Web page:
Argument Description


A required argument that specifies the base cipher that should be used for encryption and decryption. The value for this argument must be the name of a valid symmetric encryption algorithm that is supported by the Java Virtual Machine (JVM). We recommend using AES.


An optional argument that allows you to specify the complete cipher transformation for encryption performed using this definition. If provided, the cipher transformation should consist of three components separated by forward slashes: the cipher algorithm, the cipher mode, and the padding algorithm, such as “AES/CBC/PKCS5Padding”. If this is not provided, the server automatically selects the transformation based on the specified cipher algorithm.


The length, in bits, to use for the encryption key. When using the AES cipher, this should generally be either 128 or 256.


An optional argument that indicates that the tool should interactively prompt for the passphrase to use when generating the encryption key.


An optional argument that provides the path to a file containing the passphrase that should be used when generating the encryption key.


An optional argument that can be used to provide a human-readable description for the new encryption settings definition.


An optional argument that indicates that the new definition should be the preferred definition used for subsequent encryption operations.

The following is an example of the command with some of the arguments included.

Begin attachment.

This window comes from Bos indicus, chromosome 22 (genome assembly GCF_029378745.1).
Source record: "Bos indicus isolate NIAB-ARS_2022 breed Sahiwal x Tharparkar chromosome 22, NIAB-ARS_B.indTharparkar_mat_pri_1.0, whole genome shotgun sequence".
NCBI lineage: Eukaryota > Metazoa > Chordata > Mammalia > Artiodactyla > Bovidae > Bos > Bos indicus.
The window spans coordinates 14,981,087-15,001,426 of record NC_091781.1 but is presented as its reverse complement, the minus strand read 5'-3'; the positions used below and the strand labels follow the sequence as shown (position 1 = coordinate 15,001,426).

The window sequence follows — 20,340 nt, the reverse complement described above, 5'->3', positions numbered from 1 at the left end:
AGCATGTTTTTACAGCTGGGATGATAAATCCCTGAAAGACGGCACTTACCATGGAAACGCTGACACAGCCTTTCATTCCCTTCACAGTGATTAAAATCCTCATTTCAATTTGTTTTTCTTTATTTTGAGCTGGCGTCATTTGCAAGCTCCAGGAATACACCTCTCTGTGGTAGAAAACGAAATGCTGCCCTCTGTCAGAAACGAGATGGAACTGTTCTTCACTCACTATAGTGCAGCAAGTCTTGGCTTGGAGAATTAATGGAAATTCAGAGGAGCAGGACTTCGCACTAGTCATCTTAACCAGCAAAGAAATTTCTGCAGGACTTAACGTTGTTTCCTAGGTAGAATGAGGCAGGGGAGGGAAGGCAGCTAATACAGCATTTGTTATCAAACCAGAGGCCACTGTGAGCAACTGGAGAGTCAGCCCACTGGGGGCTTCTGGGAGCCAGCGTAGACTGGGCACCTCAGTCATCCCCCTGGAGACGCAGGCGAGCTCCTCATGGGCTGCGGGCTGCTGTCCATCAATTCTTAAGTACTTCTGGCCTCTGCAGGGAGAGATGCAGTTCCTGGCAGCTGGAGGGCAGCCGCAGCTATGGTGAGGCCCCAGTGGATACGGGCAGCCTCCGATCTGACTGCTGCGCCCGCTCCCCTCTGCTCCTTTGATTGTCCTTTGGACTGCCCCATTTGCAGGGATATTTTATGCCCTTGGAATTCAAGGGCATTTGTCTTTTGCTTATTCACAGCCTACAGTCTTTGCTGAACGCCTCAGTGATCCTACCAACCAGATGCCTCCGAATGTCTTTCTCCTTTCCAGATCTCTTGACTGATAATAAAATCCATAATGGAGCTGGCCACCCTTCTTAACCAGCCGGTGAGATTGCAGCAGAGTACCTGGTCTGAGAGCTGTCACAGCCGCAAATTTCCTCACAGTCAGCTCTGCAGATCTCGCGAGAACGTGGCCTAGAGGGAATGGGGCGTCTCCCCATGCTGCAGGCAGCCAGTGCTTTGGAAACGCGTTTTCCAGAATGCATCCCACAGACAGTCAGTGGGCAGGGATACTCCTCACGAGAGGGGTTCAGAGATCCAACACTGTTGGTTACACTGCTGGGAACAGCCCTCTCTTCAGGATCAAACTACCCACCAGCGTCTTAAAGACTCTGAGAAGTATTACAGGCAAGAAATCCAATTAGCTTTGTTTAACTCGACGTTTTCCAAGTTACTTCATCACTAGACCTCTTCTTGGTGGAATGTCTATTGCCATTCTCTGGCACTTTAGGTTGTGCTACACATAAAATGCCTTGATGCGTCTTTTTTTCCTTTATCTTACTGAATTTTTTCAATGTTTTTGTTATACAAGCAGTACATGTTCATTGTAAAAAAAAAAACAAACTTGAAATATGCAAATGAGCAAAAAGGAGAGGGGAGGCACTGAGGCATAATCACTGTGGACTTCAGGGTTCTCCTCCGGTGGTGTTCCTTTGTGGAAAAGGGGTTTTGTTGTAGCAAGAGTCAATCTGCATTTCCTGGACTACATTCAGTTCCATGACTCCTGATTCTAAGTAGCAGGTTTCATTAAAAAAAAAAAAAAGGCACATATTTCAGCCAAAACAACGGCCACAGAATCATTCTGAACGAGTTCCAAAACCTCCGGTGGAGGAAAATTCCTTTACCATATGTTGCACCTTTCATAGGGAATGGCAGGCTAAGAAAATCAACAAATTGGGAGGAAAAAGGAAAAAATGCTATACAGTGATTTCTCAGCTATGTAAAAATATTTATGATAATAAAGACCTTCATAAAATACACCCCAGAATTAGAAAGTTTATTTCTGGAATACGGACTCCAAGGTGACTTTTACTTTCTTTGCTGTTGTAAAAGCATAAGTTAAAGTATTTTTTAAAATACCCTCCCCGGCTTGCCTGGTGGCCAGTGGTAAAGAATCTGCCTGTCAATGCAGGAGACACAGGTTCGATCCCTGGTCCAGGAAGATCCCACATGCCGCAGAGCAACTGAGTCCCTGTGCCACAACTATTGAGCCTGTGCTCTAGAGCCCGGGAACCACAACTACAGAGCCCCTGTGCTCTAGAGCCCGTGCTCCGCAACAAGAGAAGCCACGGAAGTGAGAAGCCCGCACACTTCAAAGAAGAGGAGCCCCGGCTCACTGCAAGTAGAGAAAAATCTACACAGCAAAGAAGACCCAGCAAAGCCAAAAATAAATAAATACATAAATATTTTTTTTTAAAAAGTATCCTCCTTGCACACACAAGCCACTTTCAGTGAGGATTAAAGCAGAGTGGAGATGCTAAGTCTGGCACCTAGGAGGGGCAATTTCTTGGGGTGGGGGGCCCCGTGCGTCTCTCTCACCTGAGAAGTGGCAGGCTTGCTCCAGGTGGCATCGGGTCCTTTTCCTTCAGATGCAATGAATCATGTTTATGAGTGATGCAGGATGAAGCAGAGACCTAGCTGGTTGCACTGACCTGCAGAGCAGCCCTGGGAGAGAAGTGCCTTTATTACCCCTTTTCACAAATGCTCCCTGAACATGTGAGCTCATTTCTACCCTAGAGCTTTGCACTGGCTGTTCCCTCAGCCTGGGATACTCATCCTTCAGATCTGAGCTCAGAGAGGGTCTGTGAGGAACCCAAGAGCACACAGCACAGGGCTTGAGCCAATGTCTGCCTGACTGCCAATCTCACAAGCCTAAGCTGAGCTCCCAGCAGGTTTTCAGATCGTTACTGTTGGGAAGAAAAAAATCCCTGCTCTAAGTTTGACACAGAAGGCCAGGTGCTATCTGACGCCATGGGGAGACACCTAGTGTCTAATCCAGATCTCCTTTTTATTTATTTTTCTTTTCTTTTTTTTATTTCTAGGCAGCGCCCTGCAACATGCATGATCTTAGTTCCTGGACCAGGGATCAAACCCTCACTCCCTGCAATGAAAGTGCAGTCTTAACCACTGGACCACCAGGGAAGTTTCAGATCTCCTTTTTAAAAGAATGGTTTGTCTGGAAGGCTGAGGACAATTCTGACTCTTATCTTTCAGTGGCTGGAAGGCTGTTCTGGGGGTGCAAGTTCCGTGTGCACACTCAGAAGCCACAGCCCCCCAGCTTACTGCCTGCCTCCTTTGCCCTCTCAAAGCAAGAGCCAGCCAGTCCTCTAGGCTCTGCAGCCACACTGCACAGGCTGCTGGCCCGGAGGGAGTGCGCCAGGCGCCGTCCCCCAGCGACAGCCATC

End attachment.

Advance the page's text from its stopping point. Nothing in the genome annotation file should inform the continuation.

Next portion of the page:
$ bin/encryption-settings create \
     --cipher-algorithm AES \
     --cipher-transformation AES/GCM/PKCS5Padding \
     --key-length-bits 256 \
     --prompt-for-passphrase \
     --description "An example encryption settings definition"
Enter the encryption passphrase:
Confirm the encryption passphrase:
Successfully created a new encryption settings definition with ID

Each encryption settings definition has an underlying passphrase that is used to generate the encryption key. If you provide the --prompt-for-passphrase argument, then the tool interactively prompts you for that passphrase. If you provide the --passphrase-file-path argument, then it reads the passphrase from a file. If you do not provide either argument, then the tool generates a strong random passphrase for use by that definition.

We generally recommend that you explicitly specify the passphrase for new encryption settings definitions rather than allowing the tool to generate a random passphrase. If you want to create the encryption settings definition across multiple instances, then providing the same passphrase for each instance ensures that the same definition is created everywhere. Further, if you need to decrypt a file that was encrypted with a key from the encryption settings database, like a backup, LDIF export, or log file, then you can decrypt the file (using the encrypt-file tool or using the PassphraseEncryptedInputStream class provided in the UnboundID LDAP SDK for Java) if you know the passphrase, even if you’re on a system that doesn’t have access to the server’s encryption settings database.